[E]ach time Google’s algorithms process photos and videos to detect certain facts and objects or process voiceprints to better understand voice data, Google’s underlying AI becomes stronger, better-informed, more efficient, and more dominant. This translates into commercial benefits for Google through both increased revenue and the ability to refine and market application programming interfaces (“APIs”) to developers. As to hardware, Google similarly converts trained AI into improved hardware.
The state’s focus on internal improvement of AI and algorithms is significant, as this is a core, fundamental aspect of the operations of the vast majority of cutting-edge companies that are involved in the development of AI-powered products and services, but one that is sometimes inadequately disclosed in appliable biometrics-related privacy policies, notices, and similar disclosures. While this use of biometric data, by itself, does not violate CUBI (or other biometric privacy statutes) per se, using biometric data in this manner allegedly caused Google to run afoul of Texas’s biometric privacy law because due to the company’s failure to disclose this particular use before capturing biometric identifiers through its various technologically advanced products.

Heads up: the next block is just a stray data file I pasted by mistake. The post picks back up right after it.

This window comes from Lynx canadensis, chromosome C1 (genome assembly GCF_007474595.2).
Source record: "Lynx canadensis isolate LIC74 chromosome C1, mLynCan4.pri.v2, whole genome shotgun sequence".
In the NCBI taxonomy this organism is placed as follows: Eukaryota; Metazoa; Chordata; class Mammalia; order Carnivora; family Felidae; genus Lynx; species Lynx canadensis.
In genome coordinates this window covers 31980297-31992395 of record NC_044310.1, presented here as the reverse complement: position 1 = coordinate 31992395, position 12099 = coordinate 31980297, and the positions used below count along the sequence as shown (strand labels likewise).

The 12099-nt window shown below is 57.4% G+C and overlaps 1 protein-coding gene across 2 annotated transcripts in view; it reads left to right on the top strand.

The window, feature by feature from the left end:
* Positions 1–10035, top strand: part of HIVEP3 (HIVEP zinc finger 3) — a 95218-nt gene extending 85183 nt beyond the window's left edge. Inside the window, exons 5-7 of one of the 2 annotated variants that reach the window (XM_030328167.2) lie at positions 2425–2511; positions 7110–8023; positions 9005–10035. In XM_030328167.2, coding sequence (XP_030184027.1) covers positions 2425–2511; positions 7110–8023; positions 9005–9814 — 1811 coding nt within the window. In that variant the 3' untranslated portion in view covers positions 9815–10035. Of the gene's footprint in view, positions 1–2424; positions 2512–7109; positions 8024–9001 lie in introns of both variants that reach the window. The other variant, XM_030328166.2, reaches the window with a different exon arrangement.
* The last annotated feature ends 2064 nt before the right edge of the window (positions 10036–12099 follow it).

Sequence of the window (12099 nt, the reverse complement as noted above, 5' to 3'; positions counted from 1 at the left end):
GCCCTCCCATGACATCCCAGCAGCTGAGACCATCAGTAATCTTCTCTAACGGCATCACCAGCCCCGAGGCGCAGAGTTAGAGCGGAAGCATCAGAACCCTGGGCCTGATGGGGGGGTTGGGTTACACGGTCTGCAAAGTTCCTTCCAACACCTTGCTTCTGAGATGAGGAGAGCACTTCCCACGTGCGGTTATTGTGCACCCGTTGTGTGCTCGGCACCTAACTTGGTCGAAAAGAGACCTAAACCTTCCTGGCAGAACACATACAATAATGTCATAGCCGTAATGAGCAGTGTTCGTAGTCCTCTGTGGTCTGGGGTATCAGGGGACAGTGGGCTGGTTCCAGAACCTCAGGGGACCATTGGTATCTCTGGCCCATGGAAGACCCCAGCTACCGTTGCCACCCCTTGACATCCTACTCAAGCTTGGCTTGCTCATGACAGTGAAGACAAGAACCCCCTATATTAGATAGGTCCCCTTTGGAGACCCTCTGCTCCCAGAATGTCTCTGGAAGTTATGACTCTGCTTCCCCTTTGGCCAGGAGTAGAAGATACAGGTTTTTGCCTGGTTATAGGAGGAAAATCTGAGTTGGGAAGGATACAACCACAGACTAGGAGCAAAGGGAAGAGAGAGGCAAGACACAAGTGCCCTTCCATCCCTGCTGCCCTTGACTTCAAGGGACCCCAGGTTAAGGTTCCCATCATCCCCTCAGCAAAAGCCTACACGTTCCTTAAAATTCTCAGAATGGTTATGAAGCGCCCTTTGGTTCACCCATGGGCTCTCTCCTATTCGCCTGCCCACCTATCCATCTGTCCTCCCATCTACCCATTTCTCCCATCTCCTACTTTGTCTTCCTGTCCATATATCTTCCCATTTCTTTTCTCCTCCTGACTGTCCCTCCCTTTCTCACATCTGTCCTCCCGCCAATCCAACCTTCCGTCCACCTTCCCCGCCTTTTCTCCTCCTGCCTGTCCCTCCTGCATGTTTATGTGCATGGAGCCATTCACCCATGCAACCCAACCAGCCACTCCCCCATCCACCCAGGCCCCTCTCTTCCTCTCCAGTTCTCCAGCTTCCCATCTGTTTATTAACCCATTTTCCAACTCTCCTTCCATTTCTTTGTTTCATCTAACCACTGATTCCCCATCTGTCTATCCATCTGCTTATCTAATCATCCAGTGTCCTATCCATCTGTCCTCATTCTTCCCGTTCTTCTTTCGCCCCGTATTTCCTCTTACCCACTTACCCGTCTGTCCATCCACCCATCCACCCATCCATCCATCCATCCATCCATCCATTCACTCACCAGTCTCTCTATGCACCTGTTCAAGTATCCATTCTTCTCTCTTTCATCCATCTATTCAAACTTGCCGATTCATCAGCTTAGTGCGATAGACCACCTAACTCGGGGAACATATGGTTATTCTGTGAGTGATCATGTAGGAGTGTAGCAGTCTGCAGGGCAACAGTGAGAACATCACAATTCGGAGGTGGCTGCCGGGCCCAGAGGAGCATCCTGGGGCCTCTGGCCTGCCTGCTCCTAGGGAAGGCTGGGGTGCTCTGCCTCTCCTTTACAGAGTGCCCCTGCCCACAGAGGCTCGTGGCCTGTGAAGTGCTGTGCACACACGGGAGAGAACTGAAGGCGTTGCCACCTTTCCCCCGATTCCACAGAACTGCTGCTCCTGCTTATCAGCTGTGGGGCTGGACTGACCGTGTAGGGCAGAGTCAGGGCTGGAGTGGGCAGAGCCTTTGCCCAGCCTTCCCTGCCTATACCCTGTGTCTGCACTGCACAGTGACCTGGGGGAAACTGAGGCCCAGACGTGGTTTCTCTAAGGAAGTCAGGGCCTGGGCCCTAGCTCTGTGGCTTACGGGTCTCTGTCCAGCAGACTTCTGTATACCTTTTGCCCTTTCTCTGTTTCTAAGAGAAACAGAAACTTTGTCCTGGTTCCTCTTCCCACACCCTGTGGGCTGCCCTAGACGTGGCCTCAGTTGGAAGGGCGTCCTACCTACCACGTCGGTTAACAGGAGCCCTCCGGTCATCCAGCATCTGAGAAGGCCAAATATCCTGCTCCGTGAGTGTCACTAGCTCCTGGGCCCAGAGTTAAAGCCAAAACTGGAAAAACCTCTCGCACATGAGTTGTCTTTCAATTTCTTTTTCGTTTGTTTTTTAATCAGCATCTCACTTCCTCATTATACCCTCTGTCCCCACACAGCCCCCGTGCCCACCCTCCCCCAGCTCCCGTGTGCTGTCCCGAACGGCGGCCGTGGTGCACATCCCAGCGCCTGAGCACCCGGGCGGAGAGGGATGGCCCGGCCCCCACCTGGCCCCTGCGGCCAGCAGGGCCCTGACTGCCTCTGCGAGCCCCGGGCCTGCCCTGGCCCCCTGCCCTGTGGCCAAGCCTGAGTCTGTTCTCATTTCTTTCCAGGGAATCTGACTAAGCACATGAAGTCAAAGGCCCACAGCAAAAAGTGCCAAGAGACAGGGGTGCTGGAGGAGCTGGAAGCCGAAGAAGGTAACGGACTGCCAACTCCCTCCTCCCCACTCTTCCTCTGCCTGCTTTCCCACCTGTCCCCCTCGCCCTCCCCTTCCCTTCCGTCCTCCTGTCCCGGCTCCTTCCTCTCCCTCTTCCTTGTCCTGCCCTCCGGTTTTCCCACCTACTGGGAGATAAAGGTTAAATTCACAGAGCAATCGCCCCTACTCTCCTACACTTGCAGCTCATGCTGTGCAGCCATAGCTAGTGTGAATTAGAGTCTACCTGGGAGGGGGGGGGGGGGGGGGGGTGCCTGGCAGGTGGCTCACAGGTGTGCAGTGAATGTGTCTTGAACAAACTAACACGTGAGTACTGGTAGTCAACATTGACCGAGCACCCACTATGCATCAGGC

The Final Word
Companies that develop, use, or intend to use biometrics today—even those with no operations or presence in Texas—should make sure to monitor the progress of these two lawsuits for future developments, including how the courts in these actions interpret the key provisions of Texas’s biometrics statute.
At the same time, companies should consult with experienced biometrics counsel to ensure their biometric data processing practices align with the current body of law governing biometrics, as well as industry best practices, as new legislative and regulatory proposals on the horizon are likely to make their way into law in the immediate future—before the end of 2024.